via Carlin Felder
What Doesn't Motivate Creativity Can Kill It
by Teresa Amabile and Steve Kramer | 9:49 AM April 25, 2012
Management is widely viewed as a foe of innovation. The thinking goes that too much management strangles innovation (just let a thousand flowers bloom!). But we have found a much more nuanced picture. You really can manage for innovation, but it starts by knowing what drives creativity in the people who generate and develop the new ideas that, when implemented, will become tomorrow's innovations. Unfortunately, too many managers unintentionally kill innovation because they rely too heavily on carrots and sticks to motivate employees.
More than three decades of research have shown that people are most likely to be creative when they're intrinsically motivatedby the interest, enjoyment, satisfaction, and challenge of the work itself. But motivation inside organizations is a tricky business, because most everyone is driven by many extrinsic motivators, too — such as compensation, rewards, recognition, and fear of failure. Although many extrinsic motivators can kill intrinsic motivation and creativity, others — if handled delicately — can actually support them. It's all a matter of balance.
Savvy managers know how to balance four factors, to properly motivate creativity and, ultimately, innovation:
Creativity suffers when strategic goals are too loose, and when creators are too tightly constrained in how they accomplish those goals. People need to know what problem they're trying to solve, and why it matters; they can't be intrinsically motivated unless their work has meaning. That requires clear strategic direction toward a worthy purpose — whether it's curing a disease or providing a new form of entertainment that will enhance consumers' lives. But intrinsic motivation and creativity wither when people are told exactly what to do and how to do it; they need the autonomy to apply their own specific skills and talents. So: clear direction on the strategic goal, but lots of leeway in how to achieve it.
In our research inside organizations, we have often observed reduced creativity under conditions of strong evaluation pressure. In such situations, people are reluctant to contribute their ideas because they fear overly critical reactions. Curiously, we have also found reduced creativity in situations where evaluation and feedback are notably absent. In the latter situations, people charged with doing creative work have the sense that no one knows, or cares, what they are doing. The crucial balance involves a great deal of frequent, work-focused evaluation and feedback that is truly informative and constructive. Ideally, these evaluations involve peers (as well as supervisors) openly discussing the work. To perform at their creative peak, people need to know that every idea will be respected (if not accepted) — respected enough to merit thoughtful consideration. The best managers that we observed went a step further. Rather than being overly critical when ideas didn't pan out, they accepted the failures as a necessary part of doing creative work and helped employees search for lessons and opportunities in those failures.
We all need equitable, sufficiently generous compensation for our work, to avoid the distraction of financial worries, and to feel that we (and our work) are valued by our organizations. Recognition is another essential form of reward; it, too, signals that the person and the work are valued. Neither of these extrinsic motivators need damage intrinsic motivation or creativity.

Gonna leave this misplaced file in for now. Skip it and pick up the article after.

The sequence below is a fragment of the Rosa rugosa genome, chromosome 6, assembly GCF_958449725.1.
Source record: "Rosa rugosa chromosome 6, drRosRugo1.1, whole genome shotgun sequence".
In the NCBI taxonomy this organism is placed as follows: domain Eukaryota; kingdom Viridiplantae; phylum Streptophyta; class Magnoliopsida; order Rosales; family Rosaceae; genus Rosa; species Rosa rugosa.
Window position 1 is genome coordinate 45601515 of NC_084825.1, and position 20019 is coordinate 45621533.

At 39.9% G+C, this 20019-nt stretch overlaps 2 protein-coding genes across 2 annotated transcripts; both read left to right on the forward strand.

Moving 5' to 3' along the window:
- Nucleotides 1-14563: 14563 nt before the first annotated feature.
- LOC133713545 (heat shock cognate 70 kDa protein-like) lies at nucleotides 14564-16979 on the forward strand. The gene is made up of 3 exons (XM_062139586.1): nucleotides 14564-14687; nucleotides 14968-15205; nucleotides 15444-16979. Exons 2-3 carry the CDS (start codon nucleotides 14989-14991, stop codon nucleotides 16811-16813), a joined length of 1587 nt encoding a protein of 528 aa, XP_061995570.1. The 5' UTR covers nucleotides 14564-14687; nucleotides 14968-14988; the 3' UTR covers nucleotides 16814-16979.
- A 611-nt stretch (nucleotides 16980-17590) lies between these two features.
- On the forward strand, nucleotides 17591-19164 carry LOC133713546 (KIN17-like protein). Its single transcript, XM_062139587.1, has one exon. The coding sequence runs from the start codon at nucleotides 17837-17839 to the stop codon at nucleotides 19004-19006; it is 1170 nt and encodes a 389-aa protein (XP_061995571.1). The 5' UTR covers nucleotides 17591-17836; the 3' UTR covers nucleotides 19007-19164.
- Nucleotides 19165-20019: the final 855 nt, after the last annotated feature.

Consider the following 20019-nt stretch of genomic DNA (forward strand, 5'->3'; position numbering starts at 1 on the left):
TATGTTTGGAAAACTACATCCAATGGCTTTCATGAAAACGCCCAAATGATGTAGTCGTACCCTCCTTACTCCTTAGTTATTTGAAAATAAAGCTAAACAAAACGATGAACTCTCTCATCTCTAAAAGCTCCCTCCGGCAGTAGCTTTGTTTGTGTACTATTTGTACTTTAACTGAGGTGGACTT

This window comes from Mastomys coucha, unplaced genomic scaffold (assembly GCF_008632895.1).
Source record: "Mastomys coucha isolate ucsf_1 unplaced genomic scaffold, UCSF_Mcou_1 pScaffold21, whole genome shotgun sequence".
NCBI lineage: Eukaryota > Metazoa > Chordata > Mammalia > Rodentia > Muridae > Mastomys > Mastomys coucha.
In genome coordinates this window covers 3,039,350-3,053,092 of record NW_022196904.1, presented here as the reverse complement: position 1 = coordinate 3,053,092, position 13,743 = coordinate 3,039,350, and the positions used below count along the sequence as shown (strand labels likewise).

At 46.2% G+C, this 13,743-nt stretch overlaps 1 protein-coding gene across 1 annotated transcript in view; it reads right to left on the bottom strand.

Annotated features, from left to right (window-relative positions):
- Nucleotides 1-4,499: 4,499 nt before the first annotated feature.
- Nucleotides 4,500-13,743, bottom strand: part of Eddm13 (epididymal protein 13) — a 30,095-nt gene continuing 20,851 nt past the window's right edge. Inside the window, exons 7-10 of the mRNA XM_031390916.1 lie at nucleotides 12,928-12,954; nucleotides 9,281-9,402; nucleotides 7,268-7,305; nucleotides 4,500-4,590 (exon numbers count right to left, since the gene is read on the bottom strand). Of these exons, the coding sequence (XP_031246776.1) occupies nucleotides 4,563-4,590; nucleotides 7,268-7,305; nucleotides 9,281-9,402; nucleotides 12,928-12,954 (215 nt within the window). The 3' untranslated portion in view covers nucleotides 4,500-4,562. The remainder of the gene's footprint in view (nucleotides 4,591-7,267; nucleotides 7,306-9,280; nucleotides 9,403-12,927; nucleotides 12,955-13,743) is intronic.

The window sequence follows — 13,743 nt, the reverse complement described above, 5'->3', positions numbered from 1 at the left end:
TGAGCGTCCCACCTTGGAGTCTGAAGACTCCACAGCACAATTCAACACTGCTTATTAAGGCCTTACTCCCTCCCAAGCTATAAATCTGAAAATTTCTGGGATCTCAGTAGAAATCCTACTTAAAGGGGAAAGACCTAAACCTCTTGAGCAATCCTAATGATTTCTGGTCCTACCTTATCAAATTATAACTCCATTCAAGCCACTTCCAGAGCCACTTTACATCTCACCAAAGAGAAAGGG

But when people feel that material rewards are being dangled before them like carrots on a stick, they come to feel externally controlled — a primary damper of intrinsic motivation. Our research suggests that creativity flourishes when employees know that rewards and recognition will follow from good, creative efforts — without being told constantly about exactly which rewards will follow from which actions. Moreover, it is important that the rewards provide information about employees' competence and the value of their work, or enable them to do something that they really wanted to do — or both.
Some of the most positive rewards are not monetary. As one interviewee said in a study we conducted several years ago, "Part of the reward is having your managers listen to what you have done. Having access to your supervisors increases internal motivation, so managers should be available on an informal basis."
When it comes to creativity, there's good pressure and there's bad pressure. The bad stuff is extreme time pressure arising from multiple demands unrelated to the most important creative work. Competitive pressure with coworkers can also be a killer. But having the positive pressure of an optimally challenging assignment — being given an important problem to solve that no one else has been able to crack — can supercharge intrinsic motivation and creativity. ("Optimally challenging" means that it's tough, but your skills are up to the task.) Feeling like you're on a mission to create something that's urgently needed can be a real high. But pressure that does not contribute to the mission can only distract from getting problems solved.
In the end, it's level, form, and meaning of the motivator that makes for that perfect balance. Being told to do a tough job in a particular way, with no tolerance of failure, little expectation of recognition for success, and extreme, arbitrary time pressure, can kill anyone's creativity motivation. But being given the same job, in a positive atmosphere where false starts are examined constructively and success is recognized, can drive creativity — and innovation — forward.
Does your organization's management apply these motivational balance factors appropriately? Which are the most difficult to maintain?